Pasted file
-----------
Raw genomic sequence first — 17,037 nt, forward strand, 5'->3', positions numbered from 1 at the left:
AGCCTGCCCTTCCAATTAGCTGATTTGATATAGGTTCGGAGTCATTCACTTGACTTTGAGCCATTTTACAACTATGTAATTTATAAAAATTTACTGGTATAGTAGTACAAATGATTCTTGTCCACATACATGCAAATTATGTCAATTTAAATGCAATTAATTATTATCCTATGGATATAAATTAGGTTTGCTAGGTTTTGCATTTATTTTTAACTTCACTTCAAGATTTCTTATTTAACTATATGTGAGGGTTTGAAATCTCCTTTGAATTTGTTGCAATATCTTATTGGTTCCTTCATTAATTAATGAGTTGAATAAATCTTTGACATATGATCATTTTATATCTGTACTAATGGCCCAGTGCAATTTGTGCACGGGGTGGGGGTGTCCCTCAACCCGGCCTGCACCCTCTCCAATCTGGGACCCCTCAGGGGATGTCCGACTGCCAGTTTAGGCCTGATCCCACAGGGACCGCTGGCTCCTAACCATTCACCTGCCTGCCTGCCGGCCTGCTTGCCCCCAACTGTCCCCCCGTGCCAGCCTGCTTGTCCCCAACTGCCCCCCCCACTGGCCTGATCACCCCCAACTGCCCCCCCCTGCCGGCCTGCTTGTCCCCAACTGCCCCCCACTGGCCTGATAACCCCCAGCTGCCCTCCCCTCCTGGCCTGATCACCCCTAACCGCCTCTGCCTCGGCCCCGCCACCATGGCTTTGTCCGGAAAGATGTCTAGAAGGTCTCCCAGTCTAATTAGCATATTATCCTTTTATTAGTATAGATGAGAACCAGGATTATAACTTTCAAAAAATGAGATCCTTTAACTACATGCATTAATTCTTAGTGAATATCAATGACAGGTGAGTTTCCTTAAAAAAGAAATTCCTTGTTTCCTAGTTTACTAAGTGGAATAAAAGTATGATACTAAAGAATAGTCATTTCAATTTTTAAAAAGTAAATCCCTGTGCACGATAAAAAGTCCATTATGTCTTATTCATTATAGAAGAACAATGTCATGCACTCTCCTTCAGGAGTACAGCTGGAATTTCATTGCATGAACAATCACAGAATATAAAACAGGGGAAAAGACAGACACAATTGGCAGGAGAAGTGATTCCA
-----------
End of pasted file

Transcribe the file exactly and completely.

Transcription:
Raw genomic sequence first — 17,037 nt, forward strand, 5'->3', positions numbered from 1 at the left:
AGCCTGCCCTTCCAATTAGCTGATTTGATATAGGTTCGGAGTCATTCACTTGACTTTGAGCCATTTTACAACTATGTAATTTATAAAAATTTACTGGTATAGTAGTACAAATGATTCTTGTCCACATACATGCAAATTATGTCAATTTAAATGCAATTAATTATTATCCTATGGATATAAATTAGGTTTGCTAGGTTTTGCATTTATTTTTAACTTCACTTCAAGATTTCTTATTTAACTATATGTGAGGGTTTGAAATCTCCTTTGAATTTGTTGCAATATCTTATTGGTTCCTTCATTAATTAATGAGTTGAATAAATCTTTGACATATGATCATTTTATATCTGTACTAATGGCCCAGTGCAATTTGTGCACGGGGTGGGGGTGTCCCTCAACCCGGCCTGCACCCTCTCCAATCTGGGACCCCTCAGGGGATGTCCGACTGCCAGTTTAGGCCTGATCCCACAGGGACCGCTGGCTCCTAACCATTCACCTGCCTGCCTGCCGGCCTGCTTGCCCCCAACTGTCCCCCCGTGCCAGCCTGCTTGTCCCCAACTGCCCCCCCCACTGGCCTGATCACCCCCAACTGCCCCCCCCTGCCGGCCTGCTTGTCCCCAACTGCCCCCCACTGGCCTGATAACCCCCAGCTGCCCTCCCCTCCTGGCCTGATCACCCCTAACCGCCTCTGCCTCGGCCCCGCCACCATGGCTTTGTCCGGAAAGATGTCTAGAAGGTCTCCCAGTCTAATTAGCATATTATCCTTTTATTAGTATAGATGAGAACCAGGATTATAACTTTCAAAAAATGAGATCCTTTAACTACATGCATTAATTCTTAGTGAATATCAATGACAGGTGAGTTTCCTTAAAAAAGAAATTCCTTGTTTCCTAGTTTACTAAGTGGAATAAAAGTATGATACTAAAGAATAGTCATTTCAATTTTTAAAAAGTAAATCCCTGTGCACGATAAAAAGTCCATTATGTCTTATTCATTATAGAAGAACAATGTCATGCACTCTCCTTCAGGAGTACAGCTGGAATTTCATTGCATGAACAATCACAGAATATAAAACAGGGGAAAAGACAGACACAATTGGCAGGAGAAGTGATTCCA